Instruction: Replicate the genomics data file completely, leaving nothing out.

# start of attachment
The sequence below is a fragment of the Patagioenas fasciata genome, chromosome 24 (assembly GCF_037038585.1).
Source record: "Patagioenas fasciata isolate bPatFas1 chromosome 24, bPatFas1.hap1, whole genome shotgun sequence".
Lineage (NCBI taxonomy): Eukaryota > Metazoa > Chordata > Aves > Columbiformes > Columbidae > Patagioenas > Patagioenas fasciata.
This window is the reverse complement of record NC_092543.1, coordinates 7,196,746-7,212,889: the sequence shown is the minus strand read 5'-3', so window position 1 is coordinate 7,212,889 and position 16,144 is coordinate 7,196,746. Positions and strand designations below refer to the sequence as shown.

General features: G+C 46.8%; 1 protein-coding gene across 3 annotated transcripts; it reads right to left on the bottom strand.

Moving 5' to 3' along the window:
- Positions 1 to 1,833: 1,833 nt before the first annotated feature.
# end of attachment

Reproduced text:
The sequence below is a fragment of the Patagioenas fasciata genome, chromosome 24 (assembly GCF_037038585.1).
Source record: "Patagioenas fasciata isolate bPatFas1 chromosome 24, bPatFas1.hap1, whole genome shotgun sequence".
Lineage (NCBI taxonomy): Eukaryota > Metazoa > Chordata > Aves > Columbiformes > Columbidae > Patagioenas > Patagioenas fasciata.
This window is the reverse complement of record NC_092543.1, coordinates 7,196,746-7,212,889: the sequence shown is the minus strand read 5'-3', so window position 1 is coordinate 7,212,889 and position 16,144 is coordinate 7,196,746. Positions and strand designations below refer to the sequence as shown.

General features: G+C 46.8%; 1 protein-coding gene across 3 annotated transcripts; it reads right to left on the bottom strand.

Moving 5' to 3' along the window:
- Positions 1 to 1,833: 1,833 nt before the first annotated feature.